In the words of some prominent academic insiders, the university has “given up on the meaning of life,” gone “academically adrift,” and even “lost its soul.” Without seeing how all things hold together in Christ, the pursuit of truth is at best partial and at worst misguided.

What does the university need in these times? Well, a lot more grace, and in many different forms. Here at Anselm House we believe the university needs grace in the form of a Christian community deeply and actively engaged in its work.

But can this happen here? Is it even possible? 

For most of our lifetimes, there have been just two basic models for how Christians have brought Christian faith together with higher education.

One is the campus ministry, led by the campus minister. (This by the way is an AI generated composite of every campus minister on the Internet.) Campus ministries are wonderful grace. They are highly decentralized, rarely require credentialing for their employees, they are agile and perhaps even a little scrappy—in a good way! They equip for a fairly narrow purpose, and certainly an important one. They have the feel of a church community for college students, they largely work with undergraduates, and they exist across the country almost everywhere there are college students.

The one place where campus ministries rarely serve, for obvious reasons, is at Christian colleges. Christian colleges are also an amazing grace. In some ways they’re institutionally the opposite of campus ministries. They are resource-intensive, all-service institutions, requiring lots of credentialing and delivering a lot of wonderful Christian formation, and of course they need to charge lots of money for their services. They are institutionally strong, but relatively inflexible. But perhaps the biggest difference with campus ministries is they educate broadly, and (importantly) they do bring faith into the work of this broad education.

For all their differences, though, these two models share one striking thing in common: they are both largely peripheral to the life and work of the modern public research university; you might say they leave the mainstream university alone. Christian colleges are often worlds away from major universities, both figuratively and literally, while campus ministries serve the personal faith lives of students but rarely engage with graduate students, faculty, or the academic missions of universities themselves. Friends, this situation has had tragic consequences, as it’s contributed to a widening divide between faith and knowledge in our universities, churches, and lives.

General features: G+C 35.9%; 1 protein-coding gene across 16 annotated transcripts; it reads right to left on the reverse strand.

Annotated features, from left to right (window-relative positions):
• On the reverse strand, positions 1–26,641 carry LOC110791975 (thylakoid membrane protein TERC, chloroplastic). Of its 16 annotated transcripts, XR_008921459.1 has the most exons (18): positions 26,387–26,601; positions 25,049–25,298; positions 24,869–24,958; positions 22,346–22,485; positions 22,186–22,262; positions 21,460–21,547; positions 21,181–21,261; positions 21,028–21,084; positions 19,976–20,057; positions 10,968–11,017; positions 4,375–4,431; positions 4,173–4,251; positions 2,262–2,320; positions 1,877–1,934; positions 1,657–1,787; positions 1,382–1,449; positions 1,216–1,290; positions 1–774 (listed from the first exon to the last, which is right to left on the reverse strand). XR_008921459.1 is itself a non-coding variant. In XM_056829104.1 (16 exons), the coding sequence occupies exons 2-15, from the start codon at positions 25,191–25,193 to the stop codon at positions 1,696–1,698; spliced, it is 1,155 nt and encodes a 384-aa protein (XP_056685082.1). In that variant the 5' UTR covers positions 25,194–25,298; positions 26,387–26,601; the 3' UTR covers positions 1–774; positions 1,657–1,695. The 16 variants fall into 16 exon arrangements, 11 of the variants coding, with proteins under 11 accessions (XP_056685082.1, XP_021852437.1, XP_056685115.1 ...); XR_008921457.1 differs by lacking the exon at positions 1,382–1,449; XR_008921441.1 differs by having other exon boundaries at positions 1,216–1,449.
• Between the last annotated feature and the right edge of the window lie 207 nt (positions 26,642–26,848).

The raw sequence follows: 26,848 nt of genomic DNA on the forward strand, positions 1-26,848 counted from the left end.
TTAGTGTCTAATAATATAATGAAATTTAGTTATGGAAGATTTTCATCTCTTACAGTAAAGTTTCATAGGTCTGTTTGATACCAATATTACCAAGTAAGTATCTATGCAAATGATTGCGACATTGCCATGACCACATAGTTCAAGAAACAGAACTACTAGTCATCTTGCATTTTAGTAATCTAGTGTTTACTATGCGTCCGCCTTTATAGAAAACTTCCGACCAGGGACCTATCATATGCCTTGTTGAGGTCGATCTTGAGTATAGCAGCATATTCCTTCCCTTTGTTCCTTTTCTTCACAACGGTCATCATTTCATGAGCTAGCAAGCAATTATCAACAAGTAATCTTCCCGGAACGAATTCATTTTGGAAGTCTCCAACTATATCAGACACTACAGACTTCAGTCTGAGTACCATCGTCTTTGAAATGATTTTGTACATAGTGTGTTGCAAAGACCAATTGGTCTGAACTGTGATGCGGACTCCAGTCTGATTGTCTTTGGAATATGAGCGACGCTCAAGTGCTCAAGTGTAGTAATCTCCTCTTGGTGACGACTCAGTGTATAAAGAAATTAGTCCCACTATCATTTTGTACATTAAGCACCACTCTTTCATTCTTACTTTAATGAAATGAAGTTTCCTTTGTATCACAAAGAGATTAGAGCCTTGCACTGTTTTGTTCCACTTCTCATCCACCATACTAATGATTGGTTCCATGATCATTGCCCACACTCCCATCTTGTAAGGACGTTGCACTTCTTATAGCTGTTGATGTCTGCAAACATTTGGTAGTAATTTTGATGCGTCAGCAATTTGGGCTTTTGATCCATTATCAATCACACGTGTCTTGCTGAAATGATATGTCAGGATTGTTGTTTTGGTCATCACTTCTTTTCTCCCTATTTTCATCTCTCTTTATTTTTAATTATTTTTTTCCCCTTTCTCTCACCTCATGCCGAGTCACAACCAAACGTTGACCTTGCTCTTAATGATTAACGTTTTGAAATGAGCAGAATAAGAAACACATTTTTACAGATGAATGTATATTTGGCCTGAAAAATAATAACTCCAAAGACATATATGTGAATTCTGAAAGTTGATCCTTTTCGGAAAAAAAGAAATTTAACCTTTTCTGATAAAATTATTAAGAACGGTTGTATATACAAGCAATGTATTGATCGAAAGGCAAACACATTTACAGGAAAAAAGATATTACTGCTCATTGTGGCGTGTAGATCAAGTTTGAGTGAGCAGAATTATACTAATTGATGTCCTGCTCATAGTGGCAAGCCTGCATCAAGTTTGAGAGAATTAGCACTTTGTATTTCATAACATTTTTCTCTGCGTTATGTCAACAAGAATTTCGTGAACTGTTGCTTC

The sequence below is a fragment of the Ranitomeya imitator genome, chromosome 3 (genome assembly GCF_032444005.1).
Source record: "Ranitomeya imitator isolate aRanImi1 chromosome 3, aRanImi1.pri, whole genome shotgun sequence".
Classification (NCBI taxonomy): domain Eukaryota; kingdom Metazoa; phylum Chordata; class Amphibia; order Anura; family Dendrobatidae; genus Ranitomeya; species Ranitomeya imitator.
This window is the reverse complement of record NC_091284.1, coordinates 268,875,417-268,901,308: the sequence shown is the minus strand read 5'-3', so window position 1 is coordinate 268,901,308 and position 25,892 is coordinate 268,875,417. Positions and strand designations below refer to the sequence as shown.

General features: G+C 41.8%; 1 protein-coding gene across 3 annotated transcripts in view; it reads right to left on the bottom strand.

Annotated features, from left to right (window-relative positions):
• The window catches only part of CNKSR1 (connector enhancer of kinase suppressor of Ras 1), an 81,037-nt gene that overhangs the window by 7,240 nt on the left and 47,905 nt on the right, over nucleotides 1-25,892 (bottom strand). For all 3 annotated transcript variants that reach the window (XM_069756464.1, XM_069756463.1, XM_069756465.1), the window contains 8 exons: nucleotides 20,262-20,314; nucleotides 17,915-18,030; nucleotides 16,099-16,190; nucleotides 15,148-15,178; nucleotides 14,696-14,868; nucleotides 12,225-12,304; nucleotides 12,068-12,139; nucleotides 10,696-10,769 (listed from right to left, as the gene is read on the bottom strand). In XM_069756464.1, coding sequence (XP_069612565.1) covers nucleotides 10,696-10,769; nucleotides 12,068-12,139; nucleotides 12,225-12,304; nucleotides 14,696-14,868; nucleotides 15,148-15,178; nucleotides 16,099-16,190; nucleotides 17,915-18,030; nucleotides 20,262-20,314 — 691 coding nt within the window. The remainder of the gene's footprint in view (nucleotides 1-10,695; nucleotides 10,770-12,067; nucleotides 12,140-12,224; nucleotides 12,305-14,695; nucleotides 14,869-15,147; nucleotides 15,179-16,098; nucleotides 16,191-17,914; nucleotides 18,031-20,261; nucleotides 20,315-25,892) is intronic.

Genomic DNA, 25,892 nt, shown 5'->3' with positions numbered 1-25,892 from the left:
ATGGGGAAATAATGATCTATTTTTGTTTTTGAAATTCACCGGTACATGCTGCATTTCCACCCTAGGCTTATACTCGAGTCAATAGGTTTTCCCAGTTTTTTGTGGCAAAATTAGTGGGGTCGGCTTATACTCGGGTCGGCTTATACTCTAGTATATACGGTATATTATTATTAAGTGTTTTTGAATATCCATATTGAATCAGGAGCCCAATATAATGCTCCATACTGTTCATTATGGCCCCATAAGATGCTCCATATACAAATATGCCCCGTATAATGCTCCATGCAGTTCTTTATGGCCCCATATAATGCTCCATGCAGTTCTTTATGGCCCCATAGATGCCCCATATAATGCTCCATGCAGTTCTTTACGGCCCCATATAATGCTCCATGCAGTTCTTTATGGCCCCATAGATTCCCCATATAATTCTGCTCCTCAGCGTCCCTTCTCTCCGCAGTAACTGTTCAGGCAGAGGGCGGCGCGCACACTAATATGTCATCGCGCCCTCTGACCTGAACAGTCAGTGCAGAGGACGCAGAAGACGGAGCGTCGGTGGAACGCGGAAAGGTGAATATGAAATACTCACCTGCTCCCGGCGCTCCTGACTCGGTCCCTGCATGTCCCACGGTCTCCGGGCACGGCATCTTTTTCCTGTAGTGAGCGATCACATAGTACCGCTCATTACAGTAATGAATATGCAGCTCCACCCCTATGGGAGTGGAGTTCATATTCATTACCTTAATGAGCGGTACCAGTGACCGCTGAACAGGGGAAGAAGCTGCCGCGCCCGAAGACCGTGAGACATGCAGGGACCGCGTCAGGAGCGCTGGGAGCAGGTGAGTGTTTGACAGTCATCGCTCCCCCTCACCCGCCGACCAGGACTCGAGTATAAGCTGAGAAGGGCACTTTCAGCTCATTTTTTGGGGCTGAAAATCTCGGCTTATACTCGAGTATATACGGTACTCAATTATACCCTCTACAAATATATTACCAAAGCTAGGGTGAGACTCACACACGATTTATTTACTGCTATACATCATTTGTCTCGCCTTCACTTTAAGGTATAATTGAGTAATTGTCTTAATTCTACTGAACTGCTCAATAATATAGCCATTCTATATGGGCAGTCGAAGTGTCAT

But what if there was another model of Christian engagement with mainstream university life? A third way? An institution established and resourced like a college, but existing not just for the welfare of the Christian community but for the life and work of the public university. By God’s grace working through countless people, there is.

Let me share with you today how Anselm House, as a “college of Grace,” carries out its work.

We do so in three distinct, but overlapping ways:

First, Anselm House is a place of extravagant hospitality. Melrose Station is an open study center with free wifi, beverages, and areas for study and community fellowship, and ping pong, pool, and other activities. In addition to daily rhythms of public prayer and an afternoon tea time, a free meal is provided for the entire campus each week during the academic year. Nearly 100 unique guests are visiting Melrose Station most every day, and more than 30 different campus ministry partners host their campus Bible studies and meetings at Melrose.

Were you to visit with any regularity, you’d quickly realize Melrose Station is not just another study space; it’s the home of a community, a place where people know your name and look you in the eyes. At Melrose, we’re creating a Christian collegiate culture of deep and lasting relationships, ordered to God’s Kingdom.

Second, our college of grace takes up the task of Christian education and formation. The University teaches knowledge, and in many respects does this very well. But it has not done so well in the formation of persons (perhaps because the work of formation gets you quickly onto moral and religious ground).